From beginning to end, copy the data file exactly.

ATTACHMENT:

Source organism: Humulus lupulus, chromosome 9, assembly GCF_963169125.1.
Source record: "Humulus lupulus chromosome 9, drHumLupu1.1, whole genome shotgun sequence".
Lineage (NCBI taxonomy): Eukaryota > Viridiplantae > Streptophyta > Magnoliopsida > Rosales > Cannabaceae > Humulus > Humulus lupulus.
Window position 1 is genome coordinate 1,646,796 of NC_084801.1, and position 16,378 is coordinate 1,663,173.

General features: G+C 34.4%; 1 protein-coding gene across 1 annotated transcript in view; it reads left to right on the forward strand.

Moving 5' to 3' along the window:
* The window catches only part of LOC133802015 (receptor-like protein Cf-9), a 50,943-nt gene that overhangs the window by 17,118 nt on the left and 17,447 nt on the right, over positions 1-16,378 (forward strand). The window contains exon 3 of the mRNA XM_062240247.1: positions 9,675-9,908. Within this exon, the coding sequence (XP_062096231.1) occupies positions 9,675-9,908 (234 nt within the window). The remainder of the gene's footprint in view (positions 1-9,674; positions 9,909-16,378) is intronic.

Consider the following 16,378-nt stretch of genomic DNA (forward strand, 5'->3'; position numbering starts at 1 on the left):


Source organism: Humulus lupulus, chromosome 9, assembly GCF_963169125.1.
Source record: "Humulus lupulus chromosome 9, drHumLupu1.1, whole genome shotgun sequence".
Lineage (NCBI taxonomy): Eukaryota > Viridiplantae > Streptophyta > Magnoliopsida > Rosales > Cannabaceae > Humulus > Humulus lupulus.
Window position 1 is genome coordinate 1,646,796 of NC_084801.1, and position 16,378 is coordinate 1,663,173.

General features: G+C 34.4%; 1 protein-coding gene across 1 annotated transcript in view; it reads left to right on the forward strand.

Moving 5' to 3' along the window:
* The window catches only part of LOC133802015 (receptor-like protein Cf-9), a 50,943-nt gene that overhangs the window by 17,118 nt on the left and 17,447 nt on the right, over positions 1-16,378 (forward strand). The window contains exon 3 of the mRNA XM_062240247.1: positions 9,675-9,908. Within this exon, the coding sequence (XP_062096231.1) occupies positions 9,675-9,908 (234 nt within the window). The remainder of the gene's footprint in view (positions 1-9,674; positions 9,909-16,378) is intronic.

Consider the following 16,378-nt stretch of genomic DNA (forward strand, 5'->3'; position numbering starts at 1 on the left):